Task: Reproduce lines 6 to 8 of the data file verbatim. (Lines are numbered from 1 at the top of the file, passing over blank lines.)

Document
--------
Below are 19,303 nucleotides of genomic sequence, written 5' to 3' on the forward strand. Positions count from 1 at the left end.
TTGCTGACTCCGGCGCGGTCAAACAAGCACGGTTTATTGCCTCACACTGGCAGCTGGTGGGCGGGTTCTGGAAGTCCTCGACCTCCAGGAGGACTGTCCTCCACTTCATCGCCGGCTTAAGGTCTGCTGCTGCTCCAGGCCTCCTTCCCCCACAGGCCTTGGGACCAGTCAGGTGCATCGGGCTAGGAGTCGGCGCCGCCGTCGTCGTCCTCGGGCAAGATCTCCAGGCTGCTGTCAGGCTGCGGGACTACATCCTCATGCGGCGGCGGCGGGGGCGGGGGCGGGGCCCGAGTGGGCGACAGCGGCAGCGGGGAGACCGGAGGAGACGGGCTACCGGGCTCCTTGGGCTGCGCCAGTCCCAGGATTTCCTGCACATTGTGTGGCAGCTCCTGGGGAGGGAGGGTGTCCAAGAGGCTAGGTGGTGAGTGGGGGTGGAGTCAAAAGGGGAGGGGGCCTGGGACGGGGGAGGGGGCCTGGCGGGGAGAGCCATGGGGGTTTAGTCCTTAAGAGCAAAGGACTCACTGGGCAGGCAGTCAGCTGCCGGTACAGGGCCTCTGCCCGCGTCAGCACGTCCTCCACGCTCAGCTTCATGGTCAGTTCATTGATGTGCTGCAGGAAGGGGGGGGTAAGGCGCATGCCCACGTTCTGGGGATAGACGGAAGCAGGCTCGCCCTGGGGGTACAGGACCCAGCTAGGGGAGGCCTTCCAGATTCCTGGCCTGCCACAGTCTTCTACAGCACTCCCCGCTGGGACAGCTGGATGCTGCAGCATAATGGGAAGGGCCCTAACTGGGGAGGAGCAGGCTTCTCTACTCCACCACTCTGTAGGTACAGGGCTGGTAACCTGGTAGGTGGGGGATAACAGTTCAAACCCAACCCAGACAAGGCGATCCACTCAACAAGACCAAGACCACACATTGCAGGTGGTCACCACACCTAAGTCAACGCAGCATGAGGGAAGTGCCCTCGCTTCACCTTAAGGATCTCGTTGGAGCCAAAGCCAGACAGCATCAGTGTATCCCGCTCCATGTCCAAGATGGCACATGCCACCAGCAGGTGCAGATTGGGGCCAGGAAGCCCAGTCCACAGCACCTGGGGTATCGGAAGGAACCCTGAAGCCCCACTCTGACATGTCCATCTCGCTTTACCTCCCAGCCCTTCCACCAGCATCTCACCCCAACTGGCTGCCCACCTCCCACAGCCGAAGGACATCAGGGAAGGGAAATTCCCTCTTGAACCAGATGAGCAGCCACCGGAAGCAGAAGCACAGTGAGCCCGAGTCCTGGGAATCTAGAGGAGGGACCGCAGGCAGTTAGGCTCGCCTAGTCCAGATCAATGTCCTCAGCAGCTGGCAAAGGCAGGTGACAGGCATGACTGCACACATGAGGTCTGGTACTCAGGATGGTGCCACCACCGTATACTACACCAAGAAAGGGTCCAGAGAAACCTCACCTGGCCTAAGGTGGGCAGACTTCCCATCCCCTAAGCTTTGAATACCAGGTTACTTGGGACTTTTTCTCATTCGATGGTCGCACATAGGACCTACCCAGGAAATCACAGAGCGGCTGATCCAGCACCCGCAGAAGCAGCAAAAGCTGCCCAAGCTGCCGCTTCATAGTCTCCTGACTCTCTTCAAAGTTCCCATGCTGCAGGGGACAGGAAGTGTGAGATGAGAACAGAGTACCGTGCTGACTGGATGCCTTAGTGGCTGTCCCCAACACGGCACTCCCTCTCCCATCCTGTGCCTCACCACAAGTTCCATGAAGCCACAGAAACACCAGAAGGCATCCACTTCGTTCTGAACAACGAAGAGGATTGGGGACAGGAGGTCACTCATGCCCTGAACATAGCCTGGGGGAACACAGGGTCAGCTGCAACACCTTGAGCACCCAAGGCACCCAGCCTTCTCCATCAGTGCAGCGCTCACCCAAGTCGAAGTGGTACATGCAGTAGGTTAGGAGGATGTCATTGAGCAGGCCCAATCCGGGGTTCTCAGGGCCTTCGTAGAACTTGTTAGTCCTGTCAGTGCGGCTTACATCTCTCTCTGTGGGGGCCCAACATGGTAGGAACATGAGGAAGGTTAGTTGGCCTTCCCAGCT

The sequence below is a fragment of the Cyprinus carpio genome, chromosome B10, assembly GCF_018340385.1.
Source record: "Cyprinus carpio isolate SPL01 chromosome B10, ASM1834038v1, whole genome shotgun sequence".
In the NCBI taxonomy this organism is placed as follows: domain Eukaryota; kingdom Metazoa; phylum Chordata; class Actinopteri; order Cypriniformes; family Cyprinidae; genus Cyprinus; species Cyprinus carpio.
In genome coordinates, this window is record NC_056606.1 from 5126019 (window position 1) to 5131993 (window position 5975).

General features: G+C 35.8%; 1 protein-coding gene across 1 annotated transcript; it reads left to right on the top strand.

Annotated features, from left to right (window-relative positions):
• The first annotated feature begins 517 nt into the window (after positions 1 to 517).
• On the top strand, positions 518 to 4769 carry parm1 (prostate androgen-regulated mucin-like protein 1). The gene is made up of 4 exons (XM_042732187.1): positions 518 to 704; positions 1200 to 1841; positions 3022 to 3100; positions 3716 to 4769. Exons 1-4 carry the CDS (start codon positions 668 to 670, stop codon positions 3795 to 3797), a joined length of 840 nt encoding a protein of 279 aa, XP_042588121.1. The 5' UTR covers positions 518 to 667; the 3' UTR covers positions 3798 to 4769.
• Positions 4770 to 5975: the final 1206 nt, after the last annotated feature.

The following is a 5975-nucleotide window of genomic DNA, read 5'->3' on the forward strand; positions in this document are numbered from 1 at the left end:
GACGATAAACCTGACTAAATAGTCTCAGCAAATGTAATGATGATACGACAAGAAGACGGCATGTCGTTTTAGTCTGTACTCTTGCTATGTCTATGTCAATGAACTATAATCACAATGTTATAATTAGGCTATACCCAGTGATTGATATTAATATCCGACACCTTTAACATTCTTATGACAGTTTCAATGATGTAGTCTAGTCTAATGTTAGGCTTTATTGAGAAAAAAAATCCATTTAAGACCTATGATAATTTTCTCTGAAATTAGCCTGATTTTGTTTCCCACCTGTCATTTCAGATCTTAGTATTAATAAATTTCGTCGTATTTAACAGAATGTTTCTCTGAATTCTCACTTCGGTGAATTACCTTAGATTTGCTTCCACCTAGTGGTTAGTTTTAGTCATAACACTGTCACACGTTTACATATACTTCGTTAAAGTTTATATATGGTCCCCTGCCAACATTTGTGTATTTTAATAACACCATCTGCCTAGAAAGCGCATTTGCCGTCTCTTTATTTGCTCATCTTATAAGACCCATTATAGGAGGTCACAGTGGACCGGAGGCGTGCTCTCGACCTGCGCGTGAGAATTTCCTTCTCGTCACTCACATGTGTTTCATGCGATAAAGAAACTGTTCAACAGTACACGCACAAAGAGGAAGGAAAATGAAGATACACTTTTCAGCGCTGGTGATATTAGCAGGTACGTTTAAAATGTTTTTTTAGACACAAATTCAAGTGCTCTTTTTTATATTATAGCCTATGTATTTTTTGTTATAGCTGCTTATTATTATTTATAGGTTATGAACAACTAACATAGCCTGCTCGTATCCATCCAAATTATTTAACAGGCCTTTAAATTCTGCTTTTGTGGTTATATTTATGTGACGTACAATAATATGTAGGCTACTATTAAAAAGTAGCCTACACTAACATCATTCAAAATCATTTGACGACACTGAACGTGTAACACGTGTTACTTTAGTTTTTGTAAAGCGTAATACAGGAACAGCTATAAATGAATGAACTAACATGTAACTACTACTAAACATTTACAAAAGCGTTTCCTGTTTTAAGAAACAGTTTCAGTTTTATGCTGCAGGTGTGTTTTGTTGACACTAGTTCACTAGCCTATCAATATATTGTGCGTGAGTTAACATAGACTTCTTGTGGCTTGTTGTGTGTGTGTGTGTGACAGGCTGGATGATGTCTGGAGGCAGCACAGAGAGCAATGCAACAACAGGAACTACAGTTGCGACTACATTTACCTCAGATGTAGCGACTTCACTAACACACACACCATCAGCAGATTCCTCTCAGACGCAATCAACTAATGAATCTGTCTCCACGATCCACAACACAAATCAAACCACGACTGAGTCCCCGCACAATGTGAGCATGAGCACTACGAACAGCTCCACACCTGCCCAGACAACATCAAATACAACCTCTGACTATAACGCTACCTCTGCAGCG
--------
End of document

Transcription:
In genome coordinates, this window is record NC_056606.1 from 5126019 (window position 1) to 5131993 (window position 5975).

General features: G+C 35.8%; 1 protein-coding gene across 1 annotated transcript; it reads left to right on the top strand.

Annotated features, from left to right (window-relative positions):